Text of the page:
When pussycats and bow-wows pout

A shadow pussy... cat.
A shadow pussy... cat. // Brianna Loo

“Haven’t you ever seen a ding-a-ling?”

Waiting for the coveted monkey bars, I stared doe-eyed at my fifth-grade suitor. No, I hadn’t (turns out, it’s not a delicious Hostess product.) At age 11, amidst the cesspool of public school recess, I was introduced to the racy concept of sexual innuendo.

That idea is all too present in the Yale Cabaret’s latest production, “Ermyntrude and Esmeralda,” adapted and directed by Hunter Kaczorowski DRA ’14. But don’t be fooled by the title’s Elizabethan echoes. More fitting, I think, is the play’s self-styled moniker: “naughty puppet show.”

The titular characters converse through a series of monologues, as they share their written correspondences with the audience. The conversation is aggressively relatable, a Victorian display of “Dawson’s Creek” soapiness. Esmeralda (Ceci Fernandez DRA ’14) gossips with insatiable adolescent energy about potential husbands. Ermyntrude (Sophie von Haselberg DRA ’14) dishes about her star-crossed-lover attraction to Henry, the dashing footman.

The two pen pals stumble to crack the code of silence surrounding S-E-X. With endearing naiveté, the two form their own sexual vernacular. Ermyntrude relates how her “pussycat” purrs for Henry. Esmeralda, eyes wide and mouth agape, wonders about the inner workings of each man’s “bow-wow.”

The stage, small and simple, mirrors the organic nature of the show’s dialogue. Esmeralda and Ermyntrude each sit at a desk, writing from their respective households, sometimes standing to gaze out at the audience. It’s as if we’re eavesdropping on a split-screen phone conversation, and the characters’ physical closeness on stage fits the intimacy of their relationship.

Shadow puppets periodically emerge in the background, with black figures dancing about in eight scattered picture frames. These scenes have a medieval simplicity to them, serving as natural complements to the dialogue.

With each appearance of shadow-pussycats and shadow-bow-wows, the sexual tension heightens, as when one cat silhouette spawns out of the lap of Ermyntrude’s puppet self. The puppetry adds an extra layer of nuance and insight into the character’s imaginations, directed with a precise amount of humor and economy.

It’s easy to attribute the show’s sexiness to its understatement. The staging and the wardrobe, so British in its formality, successfully underlines the forbidden nature of the dialogue.

“Ermyntrude and Esmeralda” entertains with witty wordplay and well-delivered innuendo, but it is more than mere ramblings à la “Sex and the City.” Read the script literally and the show dips into the prosaic pot of romantic conundrums — is love compatible with marriage? Why should it matter who we love.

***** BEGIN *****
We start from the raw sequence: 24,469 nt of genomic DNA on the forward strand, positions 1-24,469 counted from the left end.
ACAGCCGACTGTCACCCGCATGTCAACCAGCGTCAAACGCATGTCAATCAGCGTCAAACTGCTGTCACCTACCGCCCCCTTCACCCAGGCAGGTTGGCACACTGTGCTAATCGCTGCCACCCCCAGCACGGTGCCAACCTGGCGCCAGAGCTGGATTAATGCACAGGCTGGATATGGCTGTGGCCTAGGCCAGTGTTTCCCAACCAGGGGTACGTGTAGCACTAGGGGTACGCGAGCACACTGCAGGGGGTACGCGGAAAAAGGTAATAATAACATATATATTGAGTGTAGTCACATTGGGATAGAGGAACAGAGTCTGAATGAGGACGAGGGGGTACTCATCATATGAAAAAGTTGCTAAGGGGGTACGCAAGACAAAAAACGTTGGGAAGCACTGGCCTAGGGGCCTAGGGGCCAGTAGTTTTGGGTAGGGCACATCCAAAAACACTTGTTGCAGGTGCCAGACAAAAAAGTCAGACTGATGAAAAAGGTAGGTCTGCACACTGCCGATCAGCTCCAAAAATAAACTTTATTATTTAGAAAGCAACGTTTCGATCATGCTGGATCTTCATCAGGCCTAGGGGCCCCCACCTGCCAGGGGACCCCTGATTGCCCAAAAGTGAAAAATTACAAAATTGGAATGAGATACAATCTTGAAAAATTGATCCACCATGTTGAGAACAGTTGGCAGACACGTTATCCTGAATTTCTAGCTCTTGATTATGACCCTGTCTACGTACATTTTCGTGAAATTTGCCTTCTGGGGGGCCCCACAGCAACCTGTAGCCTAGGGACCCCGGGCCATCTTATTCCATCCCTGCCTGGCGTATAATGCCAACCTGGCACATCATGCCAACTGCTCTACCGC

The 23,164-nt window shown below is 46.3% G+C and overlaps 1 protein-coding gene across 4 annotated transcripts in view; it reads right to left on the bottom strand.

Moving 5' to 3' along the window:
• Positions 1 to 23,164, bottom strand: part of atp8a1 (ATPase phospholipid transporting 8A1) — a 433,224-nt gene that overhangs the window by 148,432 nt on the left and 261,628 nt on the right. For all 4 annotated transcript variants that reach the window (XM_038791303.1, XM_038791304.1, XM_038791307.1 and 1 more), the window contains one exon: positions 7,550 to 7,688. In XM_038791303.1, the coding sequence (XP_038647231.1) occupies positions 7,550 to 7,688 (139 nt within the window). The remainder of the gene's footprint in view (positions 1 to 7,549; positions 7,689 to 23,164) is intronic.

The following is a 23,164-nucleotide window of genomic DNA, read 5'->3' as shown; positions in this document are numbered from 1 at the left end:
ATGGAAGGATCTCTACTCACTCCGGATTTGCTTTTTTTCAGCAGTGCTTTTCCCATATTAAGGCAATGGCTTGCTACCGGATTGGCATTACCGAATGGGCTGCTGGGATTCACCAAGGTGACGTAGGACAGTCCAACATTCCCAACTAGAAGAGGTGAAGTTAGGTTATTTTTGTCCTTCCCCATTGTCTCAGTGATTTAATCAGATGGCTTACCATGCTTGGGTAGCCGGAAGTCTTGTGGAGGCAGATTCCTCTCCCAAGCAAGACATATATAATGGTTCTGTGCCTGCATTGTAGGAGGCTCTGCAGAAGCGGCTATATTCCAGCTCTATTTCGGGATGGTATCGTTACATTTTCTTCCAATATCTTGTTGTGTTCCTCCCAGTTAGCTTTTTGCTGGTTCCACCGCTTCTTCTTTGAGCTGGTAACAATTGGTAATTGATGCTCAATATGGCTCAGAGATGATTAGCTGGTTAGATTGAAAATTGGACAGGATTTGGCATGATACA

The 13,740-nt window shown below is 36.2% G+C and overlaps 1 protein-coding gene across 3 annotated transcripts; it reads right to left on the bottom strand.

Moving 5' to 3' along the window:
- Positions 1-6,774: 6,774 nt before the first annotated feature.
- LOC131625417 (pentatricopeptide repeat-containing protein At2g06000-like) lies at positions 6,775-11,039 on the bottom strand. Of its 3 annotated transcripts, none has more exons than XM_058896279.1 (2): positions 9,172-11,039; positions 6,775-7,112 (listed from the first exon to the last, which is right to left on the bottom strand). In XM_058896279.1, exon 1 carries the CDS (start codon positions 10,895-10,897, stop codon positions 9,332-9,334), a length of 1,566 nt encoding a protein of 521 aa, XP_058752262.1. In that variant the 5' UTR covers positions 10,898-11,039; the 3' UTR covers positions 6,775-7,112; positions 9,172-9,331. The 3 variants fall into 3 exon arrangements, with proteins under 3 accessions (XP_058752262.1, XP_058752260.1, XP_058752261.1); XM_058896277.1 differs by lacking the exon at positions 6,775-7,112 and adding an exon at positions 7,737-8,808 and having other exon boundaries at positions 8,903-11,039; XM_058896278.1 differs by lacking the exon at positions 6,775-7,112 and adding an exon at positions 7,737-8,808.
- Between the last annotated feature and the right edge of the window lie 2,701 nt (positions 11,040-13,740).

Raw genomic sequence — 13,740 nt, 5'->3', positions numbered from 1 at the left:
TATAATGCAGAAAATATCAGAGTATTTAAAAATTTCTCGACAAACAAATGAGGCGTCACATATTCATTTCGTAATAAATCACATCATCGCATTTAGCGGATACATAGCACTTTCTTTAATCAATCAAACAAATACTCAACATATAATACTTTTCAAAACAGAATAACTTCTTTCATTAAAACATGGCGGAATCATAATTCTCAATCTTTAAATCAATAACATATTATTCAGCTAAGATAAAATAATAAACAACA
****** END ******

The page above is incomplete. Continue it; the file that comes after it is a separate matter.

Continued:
Occasionally the characters slump into this predictability, though usually only for a line or two (as when Esmeralda vacuously asks, in contemplating her romantic life, “Have I finally discovered what I’m looking for?”). But at times, the play hints at larger societal issues, as the girls unwittingly question contemporary moral conventions about love through their innocence and idealism. When Esmeralda discovers two men in the act of lovemaking, she fails to understand her father’s repulsion toward this socially unacceptable behavior.

The narrative format compensates for any tiredness in the show’s message. The production is billed as a “Come Celebrate Valentine’s Day” affair, a day that thrives on the imitation of Baz Luhrmann-worthy flamboyance. It’s a holiday — and I say this with the least cynicism possible — of pomp over substance. “Ermyntrude and Esmeralda” succeeds in resisting that empty flashiness. Of course, our inquisitive heroines sacrifice no sense of theatricality in the process (Fernandez sometimes edges perilously close to melodrama in her imitation of teenage wonder). At its heart, the production challenges the gratuitous explicitness of modern expressions of romance.

In each sexual suggestion, in every shadow puppet scene, the show typifies the characters’ emotional curiosities in the most comedic way. Even as Esmeralda and Ermyntrude edge toward their prescribed fates, they still desperately want to understand the simplest concepts regarding sex. The Cabaret’s adaptation does not oversimplify this plot, but instead provides a masterful representation of the dilemmas weighing on the protagonists’ shoulders. The answers to their questions, it seems, are as hazy as the shadows projected on the stage.

Comments